The Boston Marathon is easily one of the biggest events that Boston hosts every year, and the 119th Boston Marathon promises to be just as big as ever. Scheduled to be held on April 20th with start times ranging from 9:17 to 11:15 am, the Boston Marathon is more than just an event for runners. The big event is also a day for spectators and all sports enthusiasts, with many making the event a multi-day extravaganza.
Managed by the Boston Athletic Association, the Boston Marathon is just one of many events the association sponsors in its efforts to promote a healthy lifestyle through sports. Formed in 1887, the non-profit organization focuses primarily on running, but does manage other athletic events. Other events managed by the association include an annual half marathon in October and the Mayor’s Cup cross country races that take place in Franklin Park. The association also hosted the 2008 Olympic U.S. Olympic Trials Women’s Marathon.
Unofficially kicking off with the John Hancock Sports and Fitness Expo, the Boston Marathon covers 26 miles and 385 yards of rolling terrain spanning between Hopkinton and Boston. The free event generally features approximately 36,000 elite runners from all over the world. While many of these runners go on to complete the race in just a little over two hours, many still continue running for many hours longer. Spectators enjoy cheering on these runners at many different points along the Boston Marathon route. In fact, an estimated half a million people show up each year just to watch the runners as they complete their journey.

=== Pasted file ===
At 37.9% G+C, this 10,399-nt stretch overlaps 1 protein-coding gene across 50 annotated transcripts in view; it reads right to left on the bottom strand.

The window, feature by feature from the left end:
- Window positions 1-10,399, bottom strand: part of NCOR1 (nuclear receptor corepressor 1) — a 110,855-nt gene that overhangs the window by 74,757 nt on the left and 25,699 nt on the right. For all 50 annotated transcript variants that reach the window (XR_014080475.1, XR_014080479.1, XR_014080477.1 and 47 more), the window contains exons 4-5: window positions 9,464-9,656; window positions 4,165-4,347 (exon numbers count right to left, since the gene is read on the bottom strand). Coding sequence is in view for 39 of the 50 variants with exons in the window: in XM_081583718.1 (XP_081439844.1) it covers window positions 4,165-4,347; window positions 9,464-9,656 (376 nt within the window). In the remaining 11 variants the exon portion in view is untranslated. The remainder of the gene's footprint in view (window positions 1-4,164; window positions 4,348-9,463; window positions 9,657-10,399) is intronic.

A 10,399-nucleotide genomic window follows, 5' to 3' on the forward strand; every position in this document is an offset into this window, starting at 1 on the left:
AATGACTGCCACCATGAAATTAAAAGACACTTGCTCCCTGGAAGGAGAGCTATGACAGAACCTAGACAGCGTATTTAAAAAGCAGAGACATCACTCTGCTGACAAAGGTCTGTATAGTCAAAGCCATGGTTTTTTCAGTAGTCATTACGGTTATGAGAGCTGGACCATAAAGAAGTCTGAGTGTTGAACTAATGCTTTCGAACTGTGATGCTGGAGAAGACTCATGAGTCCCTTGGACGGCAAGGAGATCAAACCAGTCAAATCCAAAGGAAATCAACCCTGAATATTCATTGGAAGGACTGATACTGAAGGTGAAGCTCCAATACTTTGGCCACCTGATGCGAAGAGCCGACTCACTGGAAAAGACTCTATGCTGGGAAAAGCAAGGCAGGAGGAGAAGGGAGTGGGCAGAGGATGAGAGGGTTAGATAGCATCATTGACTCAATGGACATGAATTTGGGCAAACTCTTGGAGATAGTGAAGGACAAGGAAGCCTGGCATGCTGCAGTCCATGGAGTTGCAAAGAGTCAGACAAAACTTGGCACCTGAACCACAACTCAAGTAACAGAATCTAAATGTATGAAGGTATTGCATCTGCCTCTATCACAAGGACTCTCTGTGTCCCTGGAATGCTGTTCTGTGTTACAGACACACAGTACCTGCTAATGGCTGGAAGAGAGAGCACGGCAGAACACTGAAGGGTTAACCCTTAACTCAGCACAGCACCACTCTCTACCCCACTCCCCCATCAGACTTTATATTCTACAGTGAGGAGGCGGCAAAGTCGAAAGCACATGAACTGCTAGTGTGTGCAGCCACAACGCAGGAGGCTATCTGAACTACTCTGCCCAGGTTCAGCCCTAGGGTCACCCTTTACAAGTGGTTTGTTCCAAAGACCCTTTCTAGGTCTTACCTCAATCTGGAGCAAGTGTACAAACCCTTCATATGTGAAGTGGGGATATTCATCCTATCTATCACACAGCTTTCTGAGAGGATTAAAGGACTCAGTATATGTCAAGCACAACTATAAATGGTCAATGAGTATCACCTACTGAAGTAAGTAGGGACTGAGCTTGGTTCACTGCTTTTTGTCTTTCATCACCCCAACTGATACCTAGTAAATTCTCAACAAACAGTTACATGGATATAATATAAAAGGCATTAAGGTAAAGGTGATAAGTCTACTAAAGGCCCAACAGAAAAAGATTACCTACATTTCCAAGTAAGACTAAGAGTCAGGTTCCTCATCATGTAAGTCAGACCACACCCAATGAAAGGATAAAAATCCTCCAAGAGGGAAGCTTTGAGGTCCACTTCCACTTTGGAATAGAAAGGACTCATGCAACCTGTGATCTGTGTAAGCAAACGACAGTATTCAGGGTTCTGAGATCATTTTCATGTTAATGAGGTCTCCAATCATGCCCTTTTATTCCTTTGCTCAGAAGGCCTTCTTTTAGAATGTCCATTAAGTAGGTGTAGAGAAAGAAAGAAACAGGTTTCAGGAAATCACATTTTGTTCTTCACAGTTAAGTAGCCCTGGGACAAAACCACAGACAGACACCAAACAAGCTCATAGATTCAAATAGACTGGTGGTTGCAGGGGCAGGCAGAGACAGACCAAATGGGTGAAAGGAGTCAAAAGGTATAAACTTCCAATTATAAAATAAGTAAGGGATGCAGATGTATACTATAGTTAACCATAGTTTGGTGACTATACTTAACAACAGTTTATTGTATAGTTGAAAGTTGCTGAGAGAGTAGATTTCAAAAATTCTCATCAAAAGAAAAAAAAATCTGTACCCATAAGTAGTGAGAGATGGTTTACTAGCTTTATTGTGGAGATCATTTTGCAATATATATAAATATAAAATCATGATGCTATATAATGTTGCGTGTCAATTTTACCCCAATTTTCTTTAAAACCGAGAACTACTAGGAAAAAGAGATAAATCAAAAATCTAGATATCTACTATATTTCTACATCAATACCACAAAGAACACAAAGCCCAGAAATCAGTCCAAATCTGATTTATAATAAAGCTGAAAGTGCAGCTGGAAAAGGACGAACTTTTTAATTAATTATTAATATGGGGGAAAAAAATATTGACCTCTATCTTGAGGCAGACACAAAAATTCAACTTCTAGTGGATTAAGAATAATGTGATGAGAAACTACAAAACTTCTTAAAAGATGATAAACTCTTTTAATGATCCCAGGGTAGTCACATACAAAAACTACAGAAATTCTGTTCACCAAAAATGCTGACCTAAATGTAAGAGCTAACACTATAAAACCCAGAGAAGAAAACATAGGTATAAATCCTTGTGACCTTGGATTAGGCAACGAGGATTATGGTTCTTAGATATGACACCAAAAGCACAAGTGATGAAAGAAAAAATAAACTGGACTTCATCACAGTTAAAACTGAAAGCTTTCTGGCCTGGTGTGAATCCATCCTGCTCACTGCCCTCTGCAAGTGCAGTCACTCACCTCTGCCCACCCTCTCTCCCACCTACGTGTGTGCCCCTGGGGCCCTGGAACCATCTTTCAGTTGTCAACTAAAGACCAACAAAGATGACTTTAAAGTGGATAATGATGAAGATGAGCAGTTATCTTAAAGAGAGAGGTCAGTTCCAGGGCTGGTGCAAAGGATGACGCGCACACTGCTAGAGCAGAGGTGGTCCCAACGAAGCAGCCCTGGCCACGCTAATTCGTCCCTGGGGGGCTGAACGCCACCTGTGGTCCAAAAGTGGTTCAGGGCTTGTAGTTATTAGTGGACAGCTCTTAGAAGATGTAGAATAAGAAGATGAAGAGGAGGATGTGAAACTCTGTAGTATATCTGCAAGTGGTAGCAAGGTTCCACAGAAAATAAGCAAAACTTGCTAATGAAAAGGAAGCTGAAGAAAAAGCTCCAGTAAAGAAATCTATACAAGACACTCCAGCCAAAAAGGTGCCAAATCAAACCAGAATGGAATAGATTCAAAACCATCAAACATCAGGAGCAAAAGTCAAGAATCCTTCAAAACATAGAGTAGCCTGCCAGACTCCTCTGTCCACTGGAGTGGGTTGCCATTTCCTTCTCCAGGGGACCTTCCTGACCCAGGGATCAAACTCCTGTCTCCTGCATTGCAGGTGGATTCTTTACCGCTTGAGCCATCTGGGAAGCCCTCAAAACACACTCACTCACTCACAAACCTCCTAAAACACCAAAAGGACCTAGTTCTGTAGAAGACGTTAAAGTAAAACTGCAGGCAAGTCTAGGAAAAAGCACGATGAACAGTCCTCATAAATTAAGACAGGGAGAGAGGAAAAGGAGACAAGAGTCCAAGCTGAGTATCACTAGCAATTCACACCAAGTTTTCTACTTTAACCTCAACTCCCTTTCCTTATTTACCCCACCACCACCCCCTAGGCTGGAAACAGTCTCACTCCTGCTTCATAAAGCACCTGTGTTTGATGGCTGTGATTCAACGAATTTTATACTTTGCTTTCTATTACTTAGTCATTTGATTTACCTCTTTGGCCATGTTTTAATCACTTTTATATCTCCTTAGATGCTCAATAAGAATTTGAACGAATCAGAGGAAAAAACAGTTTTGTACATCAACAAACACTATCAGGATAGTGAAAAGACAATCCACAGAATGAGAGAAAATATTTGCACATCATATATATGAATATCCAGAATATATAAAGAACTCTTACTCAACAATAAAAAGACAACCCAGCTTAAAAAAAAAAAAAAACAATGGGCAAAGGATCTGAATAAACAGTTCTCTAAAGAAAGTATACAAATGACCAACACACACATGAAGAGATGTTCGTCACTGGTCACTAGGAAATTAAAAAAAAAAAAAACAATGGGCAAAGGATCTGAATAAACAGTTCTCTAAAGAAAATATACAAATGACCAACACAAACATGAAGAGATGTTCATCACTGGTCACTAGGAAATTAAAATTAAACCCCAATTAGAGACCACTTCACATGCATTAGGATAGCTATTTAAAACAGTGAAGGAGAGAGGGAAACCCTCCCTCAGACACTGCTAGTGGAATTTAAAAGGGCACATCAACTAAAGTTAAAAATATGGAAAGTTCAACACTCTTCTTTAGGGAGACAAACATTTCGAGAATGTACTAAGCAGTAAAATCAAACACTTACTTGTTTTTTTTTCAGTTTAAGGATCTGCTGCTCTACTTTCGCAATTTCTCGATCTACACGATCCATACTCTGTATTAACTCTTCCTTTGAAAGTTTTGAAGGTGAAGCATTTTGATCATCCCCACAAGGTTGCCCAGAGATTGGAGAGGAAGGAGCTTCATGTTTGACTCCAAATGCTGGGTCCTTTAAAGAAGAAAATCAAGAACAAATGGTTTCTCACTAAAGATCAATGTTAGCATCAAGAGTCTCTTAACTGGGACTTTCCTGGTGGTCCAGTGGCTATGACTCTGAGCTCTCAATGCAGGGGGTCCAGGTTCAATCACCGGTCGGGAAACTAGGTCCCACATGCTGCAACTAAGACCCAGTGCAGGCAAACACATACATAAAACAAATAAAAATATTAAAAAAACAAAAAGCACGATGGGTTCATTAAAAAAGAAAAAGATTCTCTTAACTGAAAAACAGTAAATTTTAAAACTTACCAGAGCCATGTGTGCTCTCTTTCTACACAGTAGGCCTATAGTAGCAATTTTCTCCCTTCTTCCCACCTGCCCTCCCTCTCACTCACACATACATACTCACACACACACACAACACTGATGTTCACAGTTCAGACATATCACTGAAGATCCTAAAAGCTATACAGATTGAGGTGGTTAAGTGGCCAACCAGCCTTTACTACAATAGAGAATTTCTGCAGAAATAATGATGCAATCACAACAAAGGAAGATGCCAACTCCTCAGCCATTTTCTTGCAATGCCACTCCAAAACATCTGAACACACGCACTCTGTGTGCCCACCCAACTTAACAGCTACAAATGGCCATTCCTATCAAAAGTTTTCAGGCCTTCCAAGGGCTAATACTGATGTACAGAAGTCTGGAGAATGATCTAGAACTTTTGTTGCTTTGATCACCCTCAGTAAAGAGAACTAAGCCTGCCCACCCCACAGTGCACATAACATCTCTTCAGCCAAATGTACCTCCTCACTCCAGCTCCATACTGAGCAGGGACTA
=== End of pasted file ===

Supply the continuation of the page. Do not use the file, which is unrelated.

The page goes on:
While it is quite difficult to get a viewing spot at the finish line of the Boston Marathon, there are plenty of locations along the route for spectators to watch. One popular spot for watching the Boston Marathon is at the Red Sox home game, which is traditionally scheduled on Marathon Day. Spectators of the game get to be part of the crowd that streams into Kenmore Square as the runners arrive at the Boylston Street finish line. Another popular location for spectators is along the dreaded “Heartbreak Hill,” which is located between Mile 20 and 21 in Newton. While Heartbreak Hill is not the steepest or highest hill on the course, it is considered to be the most challenging because it occurs so late in the race and at a time when the runners’ energy is largely depleted. Other popular locations include the area west of Kenmore Square, the area around Boston University and the area around Chestnut Hill Reservoir.
Regardless of where you would like to watch the race, be sure to plan your travel route ahead of time. Many roads are closed during the event and traffic tends to be extremely congested. Parking is also difficult to find, making public transportation your best option. The Copley station on the Green Line is the closest station to the finish line, but that station is typically closed on marathon day. Instead, you may want to take Arlington and Hynes on the Green Line.
To read a full list of events and other tips for participating in the Boston Marathon as a spectator, visit the Boston Discovery Guide website.